The Life of a Healthcare CIO: Mass General's Keith Jennings

In collaboration with CHIMEBecker's Hospital Review's new "Life of a Healthcare CIO" series features leading hospital and health system CIOs from across the country who are sharing their experiences, best practices and challenges.

To recommend a CIO to be featured in this series, please contact Helen Gregg (

An interview with Keith Jennings, CIO of Massachusetts General Hospital in Boston. (Interview has been edited for length and clarity.)

Question: You've been CIO of Massachusetts General Hospital since 2011. How has your job changed in the past two and a half years?

Keith Jennings: Three big things. Accountable care and the [Patient Protection and Affordable Care Act] have dramatically changed the way we look at all kinds of things. We were just a big tertiary hospital, but the new governmental and regulatory landscape has changed the way we look at population health and specialty services. The world almost changed on us in a day. It really changed our focus.

Somewhat related to that, we also have acquired new affiliates. We now have three hospitals affiliated with Mass General that I am responsible for.Jennings

And, somewhere along the line we decided to implement Epic. So there's been three major things when really one of these would have been enough to keep me busy.

Q: In your time with Mass General, what has been your biggest accomplishment? 

KJ: I would say there's been two. For me personally, it's been the involvement I had in Mass General's participation in the Medicare High-Cost Beneficiary pilot. It was a seven-year pilot showing that we could spend a little more upfront and really bend the cost curve. It was part of the foundation for the development of the current accountable care organization model, and we were able to make it work. I am proud I had my hand in that, and I am proud of Mass General's success in showing the nation it could be done.

The second thing is from a departmental standpoint. With all the things I had mentioned before that are changing, and all the pressures on them, I am so proud my staff is continuing to serve the hospital's clinicians, staff and patients with the same level of service and quality. With all the projects we have, you wouldn't necessarily expect it to be that way, but it is. They're part of what makes Mass General one of the top hospitals in the world.

Q: What do you see as your biggest misstep or mistake?

KJ: I never make mistakes. [Laughs]

For many years, Mass General has relied on homegrown IT systems, and now we're part of a multiyear project to convert most everything to its Epic replacement. What I thought I knew but didn't, and am realizing now, is the difficulty of keeping homegrown systems going for an extended period of time while you're bringing in a new vendor app. The staff you want working on the new thing have to be the ones to keep the proprietary infrastructure going, because they're the 12 people in the whole world who know how the order entry system at Mass General works.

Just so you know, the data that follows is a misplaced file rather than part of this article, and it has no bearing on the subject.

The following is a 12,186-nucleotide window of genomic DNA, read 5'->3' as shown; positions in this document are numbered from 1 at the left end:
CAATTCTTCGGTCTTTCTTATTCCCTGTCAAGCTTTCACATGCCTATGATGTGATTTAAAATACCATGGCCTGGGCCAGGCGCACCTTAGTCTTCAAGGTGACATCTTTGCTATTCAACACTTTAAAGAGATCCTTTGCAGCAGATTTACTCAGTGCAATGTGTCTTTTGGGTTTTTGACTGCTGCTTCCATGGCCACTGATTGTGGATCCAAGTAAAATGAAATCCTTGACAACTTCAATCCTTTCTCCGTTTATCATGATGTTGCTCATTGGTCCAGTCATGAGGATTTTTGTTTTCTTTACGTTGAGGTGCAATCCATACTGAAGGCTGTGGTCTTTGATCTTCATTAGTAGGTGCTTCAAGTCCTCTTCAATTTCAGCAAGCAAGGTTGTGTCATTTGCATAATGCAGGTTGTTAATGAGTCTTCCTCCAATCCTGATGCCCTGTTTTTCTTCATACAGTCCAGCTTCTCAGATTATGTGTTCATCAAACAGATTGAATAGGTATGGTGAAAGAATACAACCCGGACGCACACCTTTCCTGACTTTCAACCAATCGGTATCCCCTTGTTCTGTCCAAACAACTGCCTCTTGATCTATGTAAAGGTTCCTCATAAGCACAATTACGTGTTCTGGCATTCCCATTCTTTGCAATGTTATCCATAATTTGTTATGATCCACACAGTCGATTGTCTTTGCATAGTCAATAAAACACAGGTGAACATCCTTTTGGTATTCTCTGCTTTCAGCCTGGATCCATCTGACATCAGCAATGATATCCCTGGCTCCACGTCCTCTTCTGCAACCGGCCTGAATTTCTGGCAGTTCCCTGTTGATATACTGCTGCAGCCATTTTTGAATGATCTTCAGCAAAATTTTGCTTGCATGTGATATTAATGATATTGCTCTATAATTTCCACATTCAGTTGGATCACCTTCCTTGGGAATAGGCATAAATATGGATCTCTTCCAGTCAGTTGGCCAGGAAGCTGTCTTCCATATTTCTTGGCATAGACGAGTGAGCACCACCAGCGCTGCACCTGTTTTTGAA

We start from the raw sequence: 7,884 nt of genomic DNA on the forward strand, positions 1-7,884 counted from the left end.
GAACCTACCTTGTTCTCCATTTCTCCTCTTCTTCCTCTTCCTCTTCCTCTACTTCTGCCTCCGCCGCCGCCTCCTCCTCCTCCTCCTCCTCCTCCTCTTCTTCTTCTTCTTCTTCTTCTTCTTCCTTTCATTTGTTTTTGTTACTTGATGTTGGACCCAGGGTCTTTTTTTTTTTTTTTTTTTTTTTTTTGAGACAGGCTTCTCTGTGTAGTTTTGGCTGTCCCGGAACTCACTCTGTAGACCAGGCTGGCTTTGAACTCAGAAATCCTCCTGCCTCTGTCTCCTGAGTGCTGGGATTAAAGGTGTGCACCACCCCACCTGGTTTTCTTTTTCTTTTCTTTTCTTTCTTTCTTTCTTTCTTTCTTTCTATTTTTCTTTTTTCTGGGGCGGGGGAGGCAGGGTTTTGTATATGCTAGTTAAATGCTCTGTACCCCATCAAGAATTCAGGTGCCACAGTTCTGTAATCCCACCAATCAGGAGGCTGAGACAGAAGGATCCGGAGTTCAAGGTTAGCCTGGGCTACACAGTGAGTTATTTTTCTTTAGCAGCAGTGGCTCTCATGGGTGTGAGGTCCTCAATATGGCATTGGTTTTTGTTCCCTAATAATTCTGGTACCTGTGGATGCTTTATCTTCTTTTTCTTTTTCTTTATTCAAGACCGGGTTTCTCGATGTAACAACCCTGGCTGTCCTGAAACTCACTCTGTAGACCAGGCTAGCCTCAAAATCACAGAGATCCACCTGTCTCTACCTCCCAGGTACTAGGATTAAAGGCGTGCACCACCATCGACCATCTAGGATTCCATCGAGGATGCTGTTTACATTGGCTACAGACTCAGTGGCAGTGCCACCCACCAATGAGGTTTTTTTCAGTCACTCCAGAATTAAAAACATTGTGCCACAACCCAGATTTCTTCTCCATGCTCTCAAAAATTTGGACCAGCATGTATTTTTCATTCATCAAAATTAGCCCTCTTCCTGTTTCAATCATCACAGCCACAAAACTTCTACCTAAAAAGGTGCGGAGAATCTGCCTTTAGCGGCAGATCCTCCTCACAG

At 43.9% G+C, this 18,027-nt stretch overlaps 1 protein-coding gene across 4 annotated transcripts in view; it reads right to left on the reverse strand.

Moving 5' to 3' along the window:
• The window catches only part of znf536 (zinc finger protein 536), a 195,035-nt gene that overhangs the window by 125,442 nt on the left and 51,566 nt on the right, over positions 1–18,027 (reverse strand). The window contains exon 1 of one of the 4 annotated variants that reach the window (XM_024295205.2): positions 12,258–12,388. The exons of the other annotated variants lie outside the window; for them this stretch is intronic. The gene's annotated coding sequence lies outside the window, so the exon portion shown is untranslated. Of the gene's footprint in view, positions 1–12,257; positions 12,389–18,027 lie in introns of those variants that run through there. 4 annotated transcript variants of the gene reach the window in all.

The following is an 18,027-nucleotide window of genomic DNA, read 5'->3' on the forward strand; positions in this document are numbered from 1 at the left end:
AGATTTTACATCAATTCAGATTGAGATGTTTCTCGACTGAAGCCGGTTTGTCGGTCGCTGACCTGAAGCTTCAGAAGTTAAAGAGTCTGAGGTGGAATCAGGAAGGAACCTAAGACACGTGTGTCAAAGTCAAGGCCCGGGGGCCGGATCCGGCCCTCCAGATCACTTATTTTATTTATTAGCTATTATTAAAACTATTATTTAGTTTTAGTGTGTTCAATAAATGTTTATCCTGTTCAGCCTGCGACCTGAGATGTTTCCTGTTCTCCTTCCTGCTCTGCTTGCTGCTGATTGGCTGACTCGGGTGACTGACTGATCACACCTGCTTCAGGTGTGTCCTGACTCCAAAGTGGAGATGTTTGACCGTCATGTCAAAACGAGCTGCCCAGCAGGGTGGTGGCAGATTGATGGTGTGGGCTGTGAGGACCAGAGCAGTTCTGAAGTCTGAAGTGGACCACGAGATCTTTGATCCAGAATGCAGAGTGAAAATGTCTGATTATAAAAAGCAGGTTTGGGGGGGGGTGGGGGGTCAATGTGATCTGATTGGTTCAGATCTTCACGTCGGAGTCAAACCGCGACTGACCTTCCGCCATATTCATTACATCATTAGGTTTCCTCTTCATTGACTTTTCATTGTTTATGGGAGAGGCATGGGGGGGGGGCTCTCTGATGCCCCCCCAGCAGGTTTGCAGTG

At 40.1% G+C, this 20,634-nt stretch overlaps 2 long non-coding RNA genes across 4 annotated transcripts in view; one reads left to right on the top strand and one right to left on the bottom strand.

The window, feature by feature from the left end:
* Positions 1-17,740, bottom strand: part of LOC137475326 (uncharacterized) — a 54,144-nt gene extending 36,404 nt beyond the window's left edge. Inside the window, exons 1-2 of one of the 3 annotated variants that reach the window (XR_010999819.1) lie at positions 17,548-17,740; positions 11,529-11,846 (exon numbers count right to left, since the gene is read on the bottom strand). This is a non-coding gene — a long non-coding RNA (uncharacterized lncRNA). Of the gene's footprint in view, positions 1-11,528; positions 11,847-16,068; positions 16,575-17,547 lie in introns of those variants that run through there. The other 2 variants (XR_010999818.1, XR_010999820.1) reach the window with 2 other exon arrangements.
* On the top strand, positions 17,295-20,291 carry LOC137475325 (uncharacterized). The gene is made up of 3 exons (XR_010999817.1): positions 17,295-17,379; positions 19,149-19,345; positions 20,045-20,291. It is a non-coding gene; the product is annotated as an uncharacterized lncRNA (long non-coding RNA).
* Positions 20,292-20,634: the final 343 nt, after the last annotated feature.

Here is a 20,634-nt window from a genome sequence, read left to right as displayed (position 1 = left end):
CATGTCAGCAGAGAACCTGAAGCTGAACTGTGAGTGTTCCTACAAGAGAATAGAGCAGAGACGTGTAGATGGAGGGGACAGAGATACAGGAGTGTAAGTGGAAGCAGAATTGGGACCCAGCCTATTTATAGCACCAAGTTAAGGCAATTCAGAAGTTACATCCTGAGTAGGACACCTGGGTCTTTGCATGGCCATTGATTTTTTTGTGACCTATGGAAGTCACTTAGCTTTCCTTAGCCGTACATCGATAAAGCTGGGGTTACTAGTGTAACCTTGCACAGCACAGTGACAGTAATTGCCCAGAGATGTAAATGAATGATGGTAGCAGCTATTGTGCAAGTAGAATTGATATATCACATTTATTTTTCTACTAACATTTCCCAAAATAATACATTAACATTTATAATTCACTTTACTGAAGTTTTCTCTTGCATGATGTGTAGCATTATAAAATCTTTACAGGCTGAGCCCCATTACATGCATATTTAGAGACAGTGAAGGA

I don't think we spent enough time planning how the transition would work over the three-year period.

Q: Looking back over the past month, what has taken up the majority of your time?

KJ: Even though one of the hospitals I had mentioned that has become an affiliate of ours, Cooley Dickenson [Hospital in Northampton, Mass.] joined in July, it's just last month that the integration activities have really ramped up.

There are three big things with that. All the other hospitals are on [human resource management system] PeopleSoft, we want to get Cooley on it, too. They're also not on our network yet, and while we want to be cost-sensitive, we also want to get Partners' PC's out there to them. Also, at the moment the CIO position at Cooley is vacant. There's all this work to be done at an affiliate hospital, and a key player is missing, so we're trying to get the projects going and recruit and install a CIO there at the same time.

Q: What is the biggest challenge you're facing right now?

KJ: The most immediate thing is that we're in the final stages of the Epic revenue cycle system implementation; the go-live is in July. We have all kinds of activity focused on that right now. Of course, if we raised our heads just a little bit, we'd see ICD-10 soon after, but right now this implementation is really blocking out the sun.

Q: What is one lesson you've learned during your tenure you'd like to share with other CIOs?

KJ: I've learned to see the value of having a long-term plan. You need a two-, three- even five-year plan, even if you think it's going to change. If you don't have a plan, there's nothing for anyone around you to react to, there's no milestone for staff or an icebreaker with other leaders.

Going forward, more and more of the clinical activity will be IT-based. By no means is IT most important, but the things we do are the underlying foundation for many of the things the hospital needs to do. That's why we need to get our roadmap out in front of clinical and administrative leaders so they can react to it and no one is caught off guard.


More Articles in the Life of a Healthcare CIO Series:

The Life of a Healthcare CIO: CIO of the Year Ed Marx
The Life of a Healthcare CIO: Community Hospital Anderson's Joey Hobbs
The Life of a Healthcare CIO: Hawaii Pacific Health's Steve Robertson 

Copyright © 2024 Becker's Healthcare. All Rights Reserved. Privacy Policy. Cookie Policy. Linking and Reprinting Policy.


Featured Whitepapers

Featured Webinars